The Gypsy life insurance scam

Sorry, you get no points for saying
"They were psychics - they should have seen it coming."
Celia Marks called herself a Gypsy - or more accurately, a descendent of Roma - who read palms and tarot cards in the 1940s. Her children and grandchildren continued in the family business.

In 1982, when her son Steven Marks tried to open a fortune-telling shop in Hampton Roads, Virginia, he was denied a permit. He went to court and won, and that side of the family opened three psychic shops.

In 2005, three members of the family were convicted of scamming $1 million from clients.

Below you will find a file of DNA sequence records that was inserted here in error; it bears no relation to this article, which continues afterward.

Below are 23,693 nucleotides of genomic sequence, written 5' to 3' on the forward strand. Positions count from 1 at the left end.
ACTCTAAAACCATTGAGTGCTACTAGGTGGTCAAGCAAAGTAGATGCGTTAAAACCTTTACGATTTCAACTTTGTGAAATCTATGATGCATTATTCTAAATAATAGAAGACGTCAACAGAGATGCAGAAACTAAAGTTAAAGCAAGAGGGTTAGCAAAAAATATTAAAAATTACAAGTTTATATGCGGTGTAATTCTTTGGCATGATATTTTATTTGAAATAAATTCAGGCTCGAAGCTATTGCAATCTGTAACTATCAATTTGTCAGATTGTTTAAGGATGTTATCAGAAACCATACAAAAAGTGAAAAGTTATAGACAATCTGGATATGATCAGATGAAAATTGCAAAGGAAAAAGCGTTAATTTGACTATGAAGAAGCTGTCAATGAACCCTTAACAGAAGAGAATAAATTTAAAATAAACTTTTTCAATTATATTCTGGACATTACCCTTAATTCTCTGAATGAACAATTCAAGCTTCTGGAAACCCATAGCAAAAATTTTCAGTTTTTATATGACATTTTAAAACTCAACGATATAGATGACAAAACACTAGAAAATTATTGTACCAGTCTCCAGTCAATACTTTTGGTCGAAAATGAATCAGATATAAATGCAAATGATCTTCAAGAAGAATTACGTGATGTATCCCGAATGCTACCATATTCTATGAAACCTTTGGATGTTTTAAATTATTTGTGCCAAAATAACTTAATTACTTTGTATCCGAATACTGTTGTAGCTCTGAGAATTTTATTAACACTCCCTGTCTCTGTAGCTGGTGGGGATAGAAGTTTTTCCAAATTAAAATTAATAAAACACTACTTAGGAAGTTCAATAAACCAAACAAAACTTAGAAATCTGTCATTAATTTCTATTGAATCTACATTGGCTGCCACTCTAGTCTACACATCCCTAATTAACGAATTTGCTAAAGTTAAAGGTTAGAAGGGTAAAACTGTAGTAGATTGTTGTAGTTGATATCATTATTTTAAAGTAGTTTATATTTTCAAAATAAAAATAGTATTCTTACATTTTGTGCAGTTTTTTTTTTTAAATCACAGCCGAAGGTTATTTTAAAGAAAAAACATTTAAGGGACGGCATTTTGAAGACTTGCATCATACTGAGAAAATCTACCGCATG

Now a federal indictment charges that Steven and others conspired to scam $16 million from life insurance companies.

It's alleged they took out multiple insurance policies for old and sick family members and had healthy imposters take the physical exams. When one brother died in 2005, they received $800,000. Authorities claim they scammed more than $3.5 million, and 81 insurance policies are fraudulent.

As evidence, the Secret Service and Postal Inspection Service have hours of taped phone conversations.

So far, their defense has been that they are practically illiterate and can barely read and write.

The Virginian-Pilot>>

1 comment:

  1. It is supposed these people required away several insurance plans with regard to aged as well as ill members of the family as well as experienced wholesome imposters consider the actual bodily examinations.Malibu Insurance


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